xmlns:og='http://ogp.me/ns#' Yeah. Good Times.: December 2012

Saturday, December 22, 2012

Autism Shines

A new Facebook page, called Autism Shines, has been created where people can upload photos of themselves or of the people they know who are autistic. It was created to combat the disturbing trend of autism blaming that has jumped into the spotlight since last Friday's horrible events.

This is the real truth of autism: caring, kind, loving children and adults. Come and see their pictures and read their descriptions; even upload some of your own.

Let's make sure the world knows that this is what autism really is.

Thursday, December 20, 2012

Guest Post: A Letter to Elisabeth from an autistic adult

This post was written by my friend Rachel Cohen-Rottenberg, who blogs at Disability and Representation. Rachel is a writer and photographer, a disabled woman, and an activist passionate about disability rights. The piece is addressed to Elisabeth, the same person to whom I directed my last post. Please feel free to share it widely.

I saw your post making the rounds of Facebook today. I’m sure you know the one I mean. It’s the one in which you refer to autistic people as “monsters” who “need to be locked up… ALL OF THEM.”

I realize that you’re scared. I realize that we live in a country in which 20 little children were just murdered while sitting in their classrooms. I realize that you want to somehow solve it, that you want to somehow feel safe, that you want to somehow cast this evil out of our midst.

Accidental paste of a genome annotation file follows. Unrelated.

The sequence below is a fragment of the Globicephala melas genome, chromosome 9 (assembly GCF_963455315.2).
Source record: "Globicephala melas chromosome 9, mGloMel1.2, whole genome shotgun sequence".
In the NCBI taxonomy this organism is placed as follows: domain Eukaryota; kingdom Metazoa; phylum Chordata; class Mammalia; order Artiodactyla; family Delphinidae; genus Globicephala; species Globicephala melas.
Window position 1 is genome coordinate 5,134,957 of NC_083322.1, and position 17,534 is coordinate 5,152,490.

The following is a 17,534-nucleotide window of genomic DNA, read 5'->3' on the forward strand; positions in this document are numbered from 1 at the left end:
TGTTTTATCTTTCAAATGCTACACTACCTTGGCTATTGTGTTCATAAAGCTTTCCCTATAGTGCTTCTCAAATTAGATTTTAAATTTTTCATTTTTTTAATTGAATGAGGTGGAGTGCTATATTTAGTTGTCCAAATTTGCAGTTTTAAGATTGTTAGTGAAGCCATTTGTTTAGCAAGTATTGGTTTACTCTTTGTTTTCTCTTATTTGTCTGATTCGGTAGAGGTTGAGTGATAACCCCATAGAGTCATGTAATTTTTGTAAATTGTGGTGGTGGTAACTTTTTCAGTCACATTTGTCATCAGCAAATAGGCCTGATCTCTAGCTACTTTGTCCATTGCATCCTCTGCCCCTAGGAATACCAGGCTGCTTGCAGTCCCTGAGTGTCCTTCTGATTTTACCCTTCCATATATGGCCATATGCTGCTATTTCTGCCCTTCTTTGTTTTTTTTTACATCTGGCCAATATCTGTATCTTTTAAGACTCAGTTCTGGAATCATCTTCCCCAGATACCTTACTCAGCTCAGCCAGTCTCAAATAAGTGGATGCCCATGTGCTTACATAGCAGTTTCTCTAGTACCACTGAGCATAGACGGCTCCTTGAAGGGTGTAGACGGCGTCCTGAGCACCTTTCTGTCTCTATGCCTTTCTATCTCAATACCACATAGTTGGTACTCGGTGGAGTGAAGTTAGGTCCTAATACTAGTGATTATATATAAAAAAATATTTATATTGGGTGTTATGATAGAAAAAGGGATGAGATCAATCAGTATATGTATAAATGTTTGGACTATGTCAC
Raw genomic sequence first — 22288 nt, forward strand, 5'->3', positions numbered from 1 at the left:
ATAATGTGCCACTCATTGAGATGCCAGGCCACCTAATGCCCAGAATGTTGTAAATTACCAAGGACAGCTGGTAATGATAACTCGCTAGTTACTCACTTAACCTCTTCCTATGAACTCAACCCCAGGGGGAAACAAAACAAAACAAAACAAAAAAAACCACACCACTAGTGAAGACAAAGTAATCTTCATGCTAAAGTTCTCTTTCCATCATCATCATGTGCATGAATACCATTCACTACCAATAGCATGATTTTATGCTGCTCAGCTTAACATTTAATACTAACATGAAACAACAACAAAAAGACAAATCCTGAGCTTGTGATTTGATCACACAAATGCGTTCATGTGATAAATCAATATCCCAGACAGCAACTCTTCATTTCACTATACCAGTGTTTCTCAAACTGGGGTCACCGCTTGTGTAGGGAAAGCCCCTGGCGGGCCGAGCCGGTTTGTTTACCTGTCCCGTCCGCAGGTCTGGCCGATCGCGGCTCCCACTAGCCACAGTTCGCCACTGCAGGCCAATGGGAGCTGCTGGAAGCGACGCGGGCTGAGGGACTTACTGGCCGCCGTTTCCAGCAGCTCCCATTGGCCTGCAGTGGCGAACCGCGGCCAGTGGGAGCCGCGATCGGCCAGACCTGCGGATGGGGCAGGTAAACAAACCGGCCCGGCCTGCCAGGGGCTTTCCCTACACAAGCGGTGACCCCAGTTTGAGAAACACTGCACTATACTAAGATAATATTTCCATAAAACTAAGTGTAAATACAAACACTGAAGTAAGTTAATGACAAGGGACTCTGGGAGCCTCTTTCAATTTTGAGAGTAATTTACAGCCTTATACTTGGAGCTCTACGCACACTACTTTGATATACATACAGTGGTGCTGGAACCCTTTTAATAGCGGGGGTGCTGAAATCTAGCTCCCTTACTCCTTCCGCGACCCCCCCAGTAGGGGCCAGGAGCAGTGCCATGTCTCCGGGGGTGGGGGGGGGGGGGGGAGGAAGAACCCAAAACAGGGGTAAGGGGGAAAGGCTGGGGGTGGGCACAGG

I understand how you feel. I feel scared, too. I want to solve it, and I want to feel safe, and I want to cast this evil out of our midst so that no one ever has to bury a loved one again after such a horror.

But calling for all to be punished for the evil done by one person — that is its own violence.

It is prejudice. To decide that, because one member of a group did a despicable thing, all members of that group are suspect is the very definition of prejudice.

It is scapegoating. The person who did that despicable act didn’t do it because he was autistic. I don’t know why he did it, but autism wasn’t the cause.

It is verbal violence. It engenders hatred. It has the potential to put innocent people at risk. I have friends who are fearful for their safety right now. I know parents who are afraid for the safety of their children right now. Innocent people. Good people.

People like me.

I am on the autism spectrum. Let me show you who I am.

This is a picture of me with my husband Bob. It was taken at my kid’s high school graduation in 2011. I look distinctly like a full-fledged human being, don’t I?

That’s because I am. I’m a human being with a husband and a kid who love me, and who rely on me, and who can’t imagine their lives without me.

I’m a human being with friends both near and far.

I’m a human being who loves to write and to think and to create things of beauty.

I’m a human being who becomes upset at injustice, and who sometimes can’t sleep at night because she feels the suffering of other human beings so deeply.

I’m a human being who walks into any situation just wanting to help and to extend a kindness.

I’m a human being whom other human beings implicitly trust, because they know that I would never use anything they tell me against them, and that I would never break a confidence, and that I would never willingly hurt a living soul.